As the summer wanes I’m making every attempt to get out and see the beauty of Colorado. I want to take up snowshoeing this winter, but since that scenery is different, I want to take in as much as I can now. As such, Golden Gate Canyon State Park seemed like an ideal place to venture for a day since it’s close to Denver, yet far enough up in the hills to feel as though I’ve gotten away.
I trekked several miles and ultimately found myself disappointed though; while there are a lot of beautiful spots in the park, I didn’t find any of the expected stunning panoramas. The Continental Divide is nearby so there should’ve been plenty of opportunity. But, everything that I enjoyed was much more immediate in nature.
And while I only ran into three other people on the trails, I have a feeling that they’re much more well used due to the lack of wildlife. I anticipate, since this park is so close to Denver, that so many hikers keep the animals to the more remote areas of the park. It probably also doesn’t help that certain parts of the park are open to hunters, which is truly a shame in my opinion for a state park.
In place of wildlife I found a nice bit of history though; wandering into Frazer Meadow I easily discovered the remains of a historic homestead where John and Rufus Frazer lived along with Samuel Parker, Golden Gate’s only African-American homesteader. In 1869 the men settled this land. John, invalided with the use of only one leg as a miner, was crushed by logs he was trying to haul to nearby Blackhawk to trade for goods and killed in January of 1894. The lovely meadow now bears his name.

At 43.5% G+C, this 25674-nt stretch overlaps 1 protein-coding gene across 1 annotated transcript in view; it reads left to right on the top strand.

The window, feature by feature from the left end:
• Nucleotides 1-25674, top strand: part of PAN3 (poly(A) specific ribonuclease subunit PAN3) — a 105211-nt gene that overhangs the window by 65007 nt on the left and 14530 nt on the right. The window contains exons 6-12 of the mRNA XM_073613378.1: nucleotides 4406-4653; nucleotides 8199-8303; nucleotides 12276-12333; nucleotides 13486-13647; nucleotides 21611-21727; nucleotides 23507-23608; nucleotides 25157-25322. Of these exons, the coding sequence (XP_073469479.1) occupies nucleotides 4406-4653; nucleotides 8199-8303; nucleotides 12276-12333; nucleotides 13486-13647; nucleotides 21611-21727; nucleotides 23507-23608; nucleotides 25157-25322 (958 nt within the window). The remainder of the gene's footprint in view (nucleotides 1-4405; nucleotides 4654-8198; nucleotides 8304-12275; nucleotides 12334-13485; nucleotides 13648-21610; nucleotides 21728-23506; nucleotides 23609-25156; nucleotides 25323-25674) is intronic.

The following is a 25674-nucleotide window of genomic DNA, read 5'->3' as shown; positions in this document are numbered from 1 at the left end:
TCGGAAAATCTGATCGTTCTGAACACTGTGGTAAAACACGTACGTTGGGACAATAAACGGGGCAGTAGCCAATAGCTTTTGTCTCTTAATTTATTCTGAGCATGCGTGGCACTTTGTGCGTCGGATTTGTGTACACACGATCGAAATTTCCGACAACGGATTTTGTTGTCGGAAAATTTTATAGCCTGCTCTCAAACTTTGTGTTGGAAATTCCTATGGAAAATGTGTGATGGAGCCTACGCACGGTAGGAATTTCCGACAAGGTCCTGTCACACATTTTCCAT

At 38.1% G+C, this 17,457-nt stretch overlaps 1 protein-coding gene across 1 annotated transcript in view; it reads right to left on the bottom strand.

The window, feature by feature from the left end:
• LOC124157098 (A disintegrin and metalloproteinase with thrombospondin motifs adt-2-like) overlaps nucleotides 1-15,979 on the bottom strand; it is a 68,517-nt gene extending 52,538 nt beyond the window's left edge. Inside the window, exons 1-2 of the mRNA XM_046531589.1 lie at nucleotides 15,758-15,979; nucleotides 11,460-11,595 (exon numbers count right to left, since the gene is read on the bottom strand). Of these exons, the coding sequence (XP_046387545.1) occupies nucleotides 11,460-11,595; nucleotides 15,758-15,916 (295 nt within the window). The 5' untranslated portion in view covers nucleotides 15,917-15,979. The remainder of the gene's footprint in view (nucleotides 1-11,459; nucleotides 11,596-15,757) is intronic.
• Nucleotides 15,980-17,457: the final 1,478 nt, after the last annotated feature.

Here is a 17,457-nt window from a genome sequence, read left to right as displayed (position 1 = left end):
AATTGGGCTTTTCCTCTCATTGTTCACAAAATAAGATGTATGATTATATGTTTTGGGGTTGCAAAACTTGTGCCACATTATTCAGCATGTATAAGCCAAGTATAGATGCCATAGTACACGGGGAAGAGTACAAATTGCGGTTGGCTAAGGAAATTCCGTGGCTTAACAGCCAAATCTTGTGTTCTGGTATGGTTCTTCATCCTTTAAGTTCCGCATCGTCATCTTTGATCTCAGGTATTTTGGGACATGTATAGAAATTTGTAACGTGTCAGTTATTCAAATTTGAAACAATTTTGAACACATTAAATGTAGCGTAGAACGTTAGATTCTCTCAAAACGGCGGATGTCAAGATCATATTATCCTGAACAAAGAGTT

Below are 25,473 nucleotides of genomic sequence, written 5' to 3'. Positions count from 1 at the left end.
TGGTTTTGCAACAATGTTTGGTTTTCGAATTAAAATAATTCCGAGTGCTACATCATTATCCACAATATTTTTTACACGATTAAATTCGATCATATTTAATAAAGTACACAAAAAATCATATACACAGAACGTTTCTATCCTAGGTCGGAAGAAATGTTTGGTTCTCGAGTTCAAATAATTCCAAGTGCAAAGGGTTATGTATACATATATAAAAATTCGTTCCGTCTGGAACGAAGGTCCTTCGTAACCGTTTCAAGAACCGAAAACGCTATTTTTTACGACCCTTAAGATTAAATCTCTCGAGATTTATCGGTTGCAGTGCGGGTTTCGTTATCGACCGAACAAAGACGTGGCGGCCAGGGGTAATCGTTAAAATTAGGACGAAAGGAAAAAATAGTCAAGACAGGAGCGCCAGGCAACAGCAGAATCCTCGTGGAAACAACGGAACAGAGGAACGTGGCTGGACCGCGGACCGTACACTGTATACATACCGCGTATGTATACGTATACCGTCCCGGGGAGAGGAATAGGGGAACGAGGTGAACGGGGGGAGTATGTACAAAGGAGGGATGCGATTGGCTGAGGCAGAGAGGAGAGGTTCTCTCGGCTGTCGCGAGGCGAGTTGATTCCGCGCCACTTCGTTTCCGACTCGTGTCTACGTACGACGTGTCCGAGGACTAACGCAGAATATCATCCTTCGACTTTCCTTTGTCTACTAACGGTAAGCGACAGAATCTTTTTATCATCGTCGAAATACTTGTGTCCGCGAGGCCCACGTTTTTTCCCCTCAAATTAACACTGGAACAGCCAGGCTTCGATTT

The trails in the area, particularly around Frazer Meadow, are well kept and show obvious signs of use. Other trails, like Black Bear Trail – one of the more difficult trails in the park – sometimes made me raise an eyebrow. If it weren’t for the area being littered with trail markers, it’d be easy to wander off and get lost in the hills.
I truly had to take a moment to pause and wonder what the people were thinking when they charted these trails since there really does not appear to be any discernable path. Nonetheless, I enjoyed a good hike on my first ever “most difficult” trail. I was proud to have made it up the big side of the mountain, mistakenly believing many times that I was at the top, and happy to have gotten a good bit of much-needed exercise on the day.
When the leaves have fallen and the winter snows have come I believe this will be an ideal place to visit with a pair of snowshoes strapped to my feet. I anticipate the views to be much more stunning since nothing will block them along the trails. So while I was disappointed with the park as a whole on this visit, I’m excited to rediscover it in only a few short months.